*I received a copy of this book from the publisher for review purposes, which did not affect the content of my review.

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11 thoughts on “A Book in Need of a Book Club: Jill Alexander Essbaum’s Hausfrau

    • It’s the cover of the finished book–I read an ARC–and I think there’s a video floating around that shows the 100+ cover designs they tried before they arrived at this one.

  1. I am very intrigued by this, having lived as a wife overseas and having known many frustrated/lonely expat wives. I like the idea of deep psychological portraits and am curious about the question you pose – if readers think it is too much. Sounds like a risk I’m willing to take to find out. Thanks for the review!

  2. Spoilers in this comment!
    I felt the same as you after reading this book. I wanted so badly to discuss it for many different reasons. 1. I’m assuming it is supposed to be a modern re-telling of Anna Karenina, but I feel like Anna (from Hausfrau) had mental issues even before, possibly helping to lead her into her destructive behavior. My take on Anna Karenina (and it’s been a while) was that she was fine until she fell in love with someone else, then her situation caused her to become depressed.

    2. I had thought about the divorce thing, too. The best thing I could come up with is that she probably assumes, knowing Bruno’s character and the fact that she has no family left and he does, that he and his mother would make it very hard for her to keep her children. She would most likely have to stay in Switzerland to be near them, which, in her state of mind, wouldn’t alleviate her loneliness. Really, her children are the only thing she seems to love at this point. It is also possible that in her depressed state she doesn’t see the point in divorce, or that it would be too much work. She is obviously on a destructive course, and it is possibly what she wants to be on? She has just been letting things happen to her – a divorce would be taking action.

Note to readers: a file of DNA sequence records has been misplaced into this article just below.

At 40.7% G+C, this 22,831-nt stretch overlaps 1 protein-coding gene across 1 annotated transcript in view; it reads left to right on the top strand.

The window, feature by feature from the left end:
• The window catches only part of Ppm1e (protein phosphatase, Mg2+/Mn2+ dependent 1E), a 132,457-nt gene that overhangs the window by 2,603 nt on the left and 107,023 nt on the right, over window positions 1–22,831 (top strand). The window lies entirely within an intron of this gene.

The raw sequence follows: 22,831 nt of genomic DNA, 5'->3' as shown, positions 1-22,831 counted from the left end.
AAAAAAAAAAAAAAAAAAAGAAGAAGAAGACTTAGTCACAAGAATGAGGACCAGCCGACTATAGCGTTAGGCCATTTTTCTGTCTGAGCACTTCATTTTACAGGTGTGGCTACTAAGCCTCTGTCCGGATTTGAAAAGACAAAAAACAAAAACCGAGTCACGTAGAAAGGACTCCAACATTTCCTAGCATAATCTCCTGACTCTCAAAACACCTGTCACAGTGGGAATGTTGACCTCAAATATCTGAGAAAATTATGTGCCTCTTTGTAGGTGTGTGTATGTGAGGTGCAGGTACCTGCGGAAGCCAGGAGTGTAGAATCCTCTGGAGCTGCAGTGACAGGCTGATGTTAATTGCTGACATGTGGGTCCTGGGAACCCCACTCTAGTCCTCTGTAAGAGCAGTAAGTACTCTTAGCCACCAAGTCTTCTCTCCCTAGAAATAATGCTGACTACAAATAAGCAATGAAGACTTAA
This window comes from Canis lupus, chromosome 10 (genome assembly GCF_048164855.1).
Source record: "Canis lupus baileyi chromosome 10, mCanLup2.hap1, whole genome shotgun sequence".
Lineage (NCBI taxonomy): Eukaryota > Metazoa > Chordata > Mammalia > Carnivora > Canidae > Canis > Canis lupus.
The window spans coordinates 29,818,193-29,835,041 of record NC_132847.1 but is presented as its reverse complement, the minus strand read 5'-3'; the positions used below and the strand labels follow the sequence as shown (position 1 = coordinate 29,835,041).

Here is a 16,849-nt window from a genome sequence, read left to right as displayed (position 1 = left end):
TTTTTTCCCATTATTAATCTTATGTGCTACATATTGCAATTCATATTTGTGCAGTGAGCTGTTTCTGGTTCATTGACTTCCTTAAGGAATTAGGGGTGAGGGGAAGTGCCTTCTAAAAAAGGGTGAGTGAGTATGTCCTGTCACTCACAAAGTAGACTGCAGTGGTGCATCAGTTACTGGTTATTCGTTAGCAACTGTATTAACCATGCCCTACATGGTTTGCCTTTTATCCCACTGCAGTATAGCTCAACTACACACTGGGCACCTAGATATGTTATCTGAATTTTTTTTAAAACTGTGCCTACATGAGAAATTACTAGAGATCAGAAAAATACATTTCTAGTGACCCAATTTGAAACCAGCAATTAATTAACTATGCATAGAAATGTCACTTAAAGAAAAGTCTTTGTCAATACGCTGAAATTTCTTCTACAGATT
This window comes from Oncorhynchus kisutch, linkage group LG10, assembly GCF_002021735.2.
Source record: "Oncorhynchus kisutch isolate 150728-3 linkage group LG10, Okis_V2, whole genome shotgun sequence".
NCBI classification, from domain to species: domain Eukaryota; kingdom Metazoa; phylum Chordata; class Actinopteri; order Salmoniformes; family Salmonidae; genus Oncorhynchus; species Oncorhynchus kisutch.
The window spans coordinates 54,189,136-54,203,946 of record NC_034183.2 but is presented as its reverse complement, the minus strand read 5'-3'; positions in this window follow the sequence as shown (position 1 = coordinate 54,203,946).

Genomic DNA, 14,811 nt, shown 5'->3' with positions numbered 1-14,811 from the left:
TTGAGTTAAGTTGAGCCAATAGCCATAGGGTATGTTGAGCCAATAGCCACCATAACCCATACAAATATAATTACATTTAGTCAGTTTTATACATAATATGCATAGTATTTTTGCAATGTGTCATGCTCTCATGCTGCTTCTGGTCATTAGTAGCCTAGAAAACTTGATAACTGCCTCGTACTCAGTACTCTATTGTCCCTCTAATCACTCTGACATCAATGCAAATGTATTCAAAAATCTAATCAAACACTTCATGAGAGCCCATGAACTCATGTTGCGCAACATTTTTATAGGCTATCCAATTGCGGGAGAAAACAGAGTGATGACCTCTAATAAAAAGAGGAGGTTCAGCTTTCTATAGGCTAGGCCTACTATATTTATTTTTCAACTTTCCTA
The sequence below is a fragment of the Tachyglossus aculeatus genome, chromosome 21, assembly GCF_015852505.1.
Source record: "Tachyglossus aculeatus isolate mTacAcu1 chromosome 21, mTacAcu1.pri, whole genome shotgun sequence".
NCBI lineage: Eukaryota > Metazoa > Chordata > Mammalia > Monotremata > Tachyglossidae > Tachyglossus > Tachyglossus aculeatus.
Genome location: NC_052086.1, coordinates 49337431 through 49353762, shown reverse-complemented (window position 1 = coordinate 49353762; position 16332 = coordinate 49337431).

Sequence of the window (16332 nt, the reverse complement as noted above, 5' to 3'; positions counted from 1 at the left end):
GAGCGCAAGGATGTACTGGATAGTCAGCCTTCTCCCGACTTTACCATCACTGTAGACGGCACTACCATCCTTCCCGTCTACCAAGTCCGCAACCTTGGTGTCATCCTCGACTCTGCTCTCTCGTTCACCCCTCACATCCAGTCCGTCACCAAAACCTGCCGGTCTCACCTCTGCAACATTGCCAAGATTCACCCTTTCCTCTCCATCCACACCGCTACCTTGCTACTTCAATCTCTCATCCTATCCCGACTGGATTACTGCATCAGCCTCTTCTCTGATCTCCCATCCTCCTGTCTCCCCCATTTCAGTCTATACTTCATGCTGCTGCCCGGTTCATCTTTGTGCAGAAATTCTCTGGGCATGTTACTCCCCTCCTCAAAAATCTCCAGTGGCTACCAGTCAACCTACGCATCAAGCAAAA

3. Yes! It drove me crazy that she just wandered about all day many days, knowing that her mother-in-law would take care of everything! No wonder her mother-in-law was unfriendly towards her. I get that she was depressed, but who gets to do that, and not be called out on it a lot sooner? And, maybe get some real medical attention?

    4. Is she being punished for having sex? I didn’t really think of that. While the affairs were going on? Or after Bruno found out? She is being punished by her husband after he finds out, yes, but by the author? By the readers? I can’t decide what I think about that. As a reader, I just felt sorry for her, that she couldn’t find happiness. If I felt angry towards her, it was because I wanted so badly for her to try harder to get some help.

    Thanks for asking! 🙂

    • 2. I agree on the subtext of the no-divorce discussion–but then she leaves her kids in the most permanent way! Great point re: “just letting things happen to her.”

      3. Yes! x100

      4. Punished in the sense of the story (as in NCNs and teen slasher movies: women who have promiscuous sex die).

      • 4. I see what you mean, now. No, not good. She definitely didn’t deserve her fate. I wonder why the author went that route? And, if she hadn’t, what would have happened instead? (Now I want an alternative ending!)

  3. “hausfrau” makes one want to be in or start a book club. Great to duscuss how far have women really come in this trying to be subtle about it, but misogynistic world we still live in today! Loved reading it.

  4. Yes, I believe Anna is in the grips of a profound mental illness and has been for much of her life. The Jungian therapy was great, but in the end didn’t really help her; the therapist didn’t seem to recognize the full extent of her lostness, or remained aloof from it, or somehow felt constrained by her profession and created boundaries. Her profound mental illness renders much of her privilege entirely moot. Interesting, how blank her childhood seemed to be – what is the author/protagonist saying and not saying? I found the book deeply upsetting; a great feat of writing but I would never read it again. Also difficult to hear people criticize those in the depths of severe depression for not doing something constructive.

    • I feel like it’s been forever since I read this, but I like your point about the largely blank slate of her childhood. I’m not interested in reading it again either.